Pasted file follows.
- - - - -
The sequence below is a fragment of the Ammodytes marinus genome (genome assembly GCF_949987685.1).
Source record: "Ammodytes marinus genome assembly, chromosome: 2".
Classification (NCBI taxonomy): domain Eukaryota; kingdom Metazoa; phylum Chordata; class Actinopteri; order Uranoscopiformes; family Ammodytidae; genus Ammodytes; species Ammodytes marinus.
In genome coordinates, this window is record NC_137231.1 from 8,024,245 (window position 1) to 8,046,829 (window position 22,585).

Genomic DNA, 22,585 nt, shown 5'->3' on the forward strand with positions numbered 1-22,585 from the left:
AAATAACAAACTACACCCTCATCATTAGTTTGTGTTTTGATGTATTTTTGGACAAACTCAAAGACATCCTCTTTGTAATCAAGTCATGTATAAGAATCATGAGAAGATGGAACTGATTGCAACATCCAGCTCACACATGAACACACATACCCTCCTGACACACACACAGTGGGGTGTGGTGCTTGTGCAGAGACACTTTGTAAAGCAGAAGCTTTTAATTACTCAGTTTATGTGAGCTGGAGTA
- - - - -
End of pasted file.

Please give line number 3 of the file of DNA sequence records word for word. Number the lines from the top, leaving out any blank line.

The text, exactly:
Classification (NCBI taxonomy): domain Eukaryota; kingdom Metazoa; phylum Chordata; class Actinopteri; order Uranoscopiformes; family Ammodytidae; genus Ammodytes; species Ammodytes marinus.